Comparative Analysis of Insulin Gene Promoters: Implications for Diabetes Research

Colin W. Hay; Kevin Docherty


Diabetes. 2006;55(12):3201-3213. 

In This Article


Investigations based on rodents and their insulin genes have provided invaluable insights into diabetes and the workings of insulin promoters. However, the findings reported here illustrate that notable dissimilarities exist between the human and rodent promoters, which may reflect both divergence and the degree to which these promoters have been studied. The atypical characteristics of rodent insulin promoters are exemplified most manifestly with the rat insulin 1 promoter, whose unusual attributes include an active dominant CCAAT site overlapping the single CRE site, HNF-1α, and HNF-4α regulatory elements; a functional Isl-1 binding site at A3/A4; a STAT-3 binding site; a potential COUP-TFII binding site; a consensus-containing E2 site; loss of GG boxes; lower conservation of A3 flanking regions; and changed spacing between regulatory elements in the C1-E1-A1 module leading to alternative synergistic interactions. The most plausible basis for the complexity of rodent insulin promoters is the duplication of their associated genes. Gene duplication can lead to functional divergence of the cis-regulatory elements[135,136] that can be swift even in recently duplicated genes.[137] In addition, the signaling pathways regulating an essential gene like insulin will undoubtedly incorporate redundancy to extend responses and to act as a buffer against the consequences of mutation of key components. The fundamental differences in regulatory elements should serve as a salutary warning to be cautious when extrapolating rodent-based data to humans.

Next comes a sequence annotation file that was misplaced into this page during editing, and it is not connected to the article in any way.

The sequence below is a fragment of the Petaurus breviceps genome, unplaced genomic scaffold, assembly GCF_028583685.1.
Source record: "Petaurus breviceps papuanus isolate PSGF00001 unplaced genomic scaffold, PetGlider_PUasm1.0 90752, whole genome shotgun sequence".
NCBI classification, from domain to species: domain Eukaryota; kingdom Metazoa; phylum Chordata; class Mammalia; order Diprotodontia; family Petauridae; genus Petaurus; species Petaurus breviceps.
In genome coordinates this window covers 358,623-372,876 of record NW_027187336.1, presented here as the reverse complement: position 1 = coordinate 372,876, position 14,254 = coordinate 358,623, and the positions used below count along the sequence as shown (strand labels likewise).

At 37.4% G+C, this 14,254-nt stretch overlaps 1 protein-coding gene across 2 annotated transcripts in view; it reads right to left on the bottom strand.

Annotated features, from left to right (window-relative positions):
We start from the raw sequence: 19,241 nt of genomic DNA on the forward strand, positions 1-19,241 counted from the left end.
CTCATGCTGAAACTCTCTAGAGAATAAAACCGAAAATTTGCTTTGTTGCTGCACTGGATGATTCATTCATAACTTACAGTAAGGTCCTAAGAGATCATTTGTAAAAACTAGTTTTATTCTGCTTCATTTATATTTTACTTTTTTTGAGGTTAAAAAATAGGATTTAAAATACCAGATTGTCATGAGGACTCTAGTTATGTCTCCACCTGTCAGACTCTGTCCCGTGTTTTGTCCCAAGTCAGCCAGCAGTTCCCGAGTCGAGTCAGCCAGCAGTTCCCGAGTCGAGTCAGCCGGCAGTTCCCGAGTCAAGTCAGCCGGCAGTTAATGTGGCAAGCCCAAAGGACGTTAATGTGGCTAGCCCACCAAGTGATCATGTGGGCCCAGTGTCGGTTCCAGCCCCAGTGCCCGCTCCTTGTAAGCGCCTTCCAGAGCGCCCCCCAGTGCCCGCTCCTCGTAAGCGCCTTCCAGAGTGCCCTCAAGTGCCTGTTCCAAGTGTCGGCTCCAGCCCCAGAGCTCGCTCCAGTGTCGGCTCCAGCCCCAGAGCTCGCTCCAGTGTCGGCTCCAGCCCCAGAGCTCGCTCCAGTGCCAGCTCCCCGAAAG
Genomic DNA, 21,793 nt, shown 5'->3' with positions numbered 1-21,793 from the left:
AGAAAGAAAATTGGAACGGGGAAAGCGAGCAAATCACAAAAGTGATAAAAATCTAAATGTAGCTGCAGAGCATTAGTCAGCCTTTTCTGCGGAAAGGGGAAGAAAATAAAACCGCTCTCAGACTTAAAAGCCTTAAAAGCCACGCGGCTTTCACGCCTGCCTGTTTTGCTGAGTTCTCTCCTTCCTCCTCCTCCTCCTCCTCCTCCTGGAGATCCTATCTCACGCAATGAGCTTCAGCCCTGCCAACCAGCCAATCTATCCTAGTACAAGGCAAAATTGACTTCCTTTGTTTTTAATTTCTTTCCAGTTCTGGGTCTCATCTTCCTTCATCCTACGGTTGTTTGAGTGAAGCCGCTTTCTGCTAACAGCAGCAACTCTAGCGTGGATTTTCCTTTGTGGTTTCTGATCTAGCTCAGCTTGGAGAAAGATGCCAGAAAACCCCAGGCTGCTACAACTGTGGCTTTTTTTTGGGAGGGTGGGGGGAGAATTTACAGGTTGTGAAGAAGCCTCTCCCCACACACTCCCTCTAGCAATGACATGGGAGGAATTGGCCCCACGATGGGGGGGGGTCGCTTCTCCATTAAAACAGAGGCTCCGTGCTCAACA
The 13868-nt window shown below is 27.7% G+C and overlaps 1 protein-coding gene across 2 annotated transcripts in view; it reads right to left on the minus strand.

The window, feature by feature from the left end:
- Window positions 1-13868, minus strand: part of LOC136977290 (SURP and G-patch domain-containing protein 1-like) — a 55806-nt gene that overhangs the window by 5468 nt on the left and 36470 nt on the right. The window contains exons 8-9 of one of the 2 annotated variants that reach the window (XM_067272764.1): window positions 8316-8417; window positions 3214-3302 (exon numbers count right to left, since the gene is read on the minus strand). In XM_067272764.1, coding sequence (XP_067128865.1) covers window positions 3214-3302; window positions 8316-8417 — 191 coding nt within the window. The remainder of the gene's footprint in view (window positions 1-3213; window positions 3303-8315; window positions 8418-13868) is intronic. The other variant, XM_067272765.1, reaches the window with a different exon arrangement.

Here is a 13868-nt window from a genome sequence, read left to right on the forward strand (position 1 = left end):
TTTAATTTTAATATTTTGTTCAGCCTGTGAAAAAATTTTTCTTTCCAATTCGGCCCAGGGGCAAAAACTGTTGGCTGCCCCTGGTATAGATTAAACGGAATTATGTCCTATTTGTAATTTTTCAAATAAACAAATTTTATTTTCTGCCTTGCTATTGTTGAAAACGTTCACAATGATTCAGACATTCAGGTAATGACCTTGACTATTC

A major obstacle in diabetes research has been the lack of a human pancreatic ß-cell line that is functionally equivalent to primary ß-cells. It is essential that new human ß-cell lines be developed and widely distributed in order that physiologically and medically relevant studies on the human insulin promoter can be carried out. This is especially true of in vivo epigenetic and ChIP-based experiments that will accurately map the position and define the role of nucleosomes and undoubtedly help to unravel the precise mechanisms responsible for insulin gene regulation.

These are exciting times as genome sequencing progresses rapidly. The availability of insulin genes from a wider range of species will provide tools that will permit the relatively straightforward answering of points raised in this report and allow us to advance our comprehension and appreciation of the subtle and sophisticated insulin promoter.


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